Not too far in the distant past, the disposal of UK land and property by non-UK resident persons was only subject to UK tax in limited circumstances. Changes since 2012 have seen a gradual change to this position and have seemingly culminated with significant changes being announced as part of the Autumn Budget.
Back in 2012, the UK introduced ATED-related capital gains tax on high value UK residential property. From 6 April 2015, the disposal of all residential property by non-UK resident persons was brought within the scope of UK CGT albeit with various exceptions. Then in 2016, changes to the transaction in land rules looked to ensure that development profit arising on the disposal from UK property development could not escape the UK tax net.
Last week, HMRC released a consultation document which announced plans to bring the disposal of all UK land and property within the scope of UK tax – regardless of the residence of the person selling the land.
These changes are due to have effect from April 2019 (1 April for companies and 6 April for non-corporate entities such as individuals and trusts. As a result, the disposal of all residential and commercial property will be subject to UK tax – either corporation tax or capital gains tax.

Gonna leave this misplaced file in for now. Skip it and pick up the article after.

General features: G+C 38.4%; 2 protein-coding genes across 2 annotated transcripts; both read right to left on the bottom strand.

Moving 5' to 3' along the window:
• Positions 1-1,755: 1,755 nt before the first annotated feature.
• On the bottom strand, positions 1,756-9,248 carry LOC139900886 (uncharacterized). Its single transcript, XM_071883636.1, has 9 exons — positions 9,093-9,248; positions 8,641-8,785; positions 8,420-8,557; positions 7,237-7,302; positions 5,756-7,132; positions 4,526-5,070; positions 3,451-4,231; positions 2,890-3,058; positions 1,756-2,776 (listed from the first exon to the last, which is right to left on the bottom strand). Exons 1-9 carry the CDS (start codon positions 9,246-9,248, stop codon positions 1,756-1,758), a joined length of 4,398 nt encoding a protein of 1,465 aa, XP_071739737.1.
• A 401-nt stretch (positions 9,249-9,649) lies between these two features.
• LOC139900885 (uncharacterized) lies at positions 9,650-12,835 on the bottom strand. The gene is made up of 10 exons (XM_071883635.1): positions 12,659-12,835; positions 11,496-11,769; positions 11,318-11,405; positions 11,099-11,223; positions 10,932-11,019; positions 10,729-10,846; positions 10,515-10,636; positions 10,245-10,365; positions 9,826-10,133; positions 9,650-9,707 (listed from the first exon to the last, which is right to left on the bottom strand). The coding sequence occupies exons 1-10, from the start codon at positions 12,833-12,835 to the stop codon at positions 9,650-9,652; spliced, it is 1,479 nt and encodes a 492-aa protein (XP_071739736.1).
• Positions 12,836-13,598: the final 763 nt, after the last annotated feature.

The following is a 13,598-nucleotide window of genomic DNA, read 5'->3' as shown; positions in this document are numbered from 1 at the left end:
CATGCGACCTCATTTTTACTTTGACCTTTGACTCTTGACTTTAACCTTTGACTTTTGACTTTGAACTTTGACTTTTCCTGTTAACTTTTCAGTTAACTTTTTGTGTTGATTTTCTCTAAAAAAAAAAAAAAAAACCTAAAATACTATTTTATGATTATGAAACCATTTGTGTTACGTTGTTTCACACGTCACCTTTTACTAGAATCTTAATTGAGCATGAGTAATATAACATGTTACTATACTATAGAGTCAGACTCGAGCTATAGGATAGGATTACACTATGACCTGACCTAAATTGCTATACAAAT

The main changes are:
- All UK land and property will be subject to UK tax, thus reducing the current limitation of residential disposals only.
- Removal of some of the exemptions currently available on residential disposals e.g. disposals by widely-owned non-resident companies will be taxable.
- Indirect disposals – the disposal of an interest in an entity that substantially derives its value from UK immovable property will be subject to UK tax.
Existing UK land and property owned by non-residents which will be brought within the scope of UK tax for the first time in April 2019, will be rebased to market value in April 2019. This means that only growth in value after this date will be subject to UK tax.
An anti-forestalling rule is in place which has effect from 22 November 2017. This rule will counter-act arrangements undertaken to avoid the impact of the new rules by taking advantage of provisions within the UK’s treaty network – essentially preventing treaty shopping.
It is likely that further changes are on the way with the strong prospect of UK commercial property being brought into the scope of UK IHT regardless of ownership structure.
Detailed draft legislation has not yet been released and the outcome of the consultation document is likely to have some influence on the final legislation. However, HMRC have stated that the core provisions outlined in the document and summarised above will be implemented in April 2019. We will continue to monitor developments over the next few months and will share our thoughts and comment as we continue to consider the implications of the impending changes.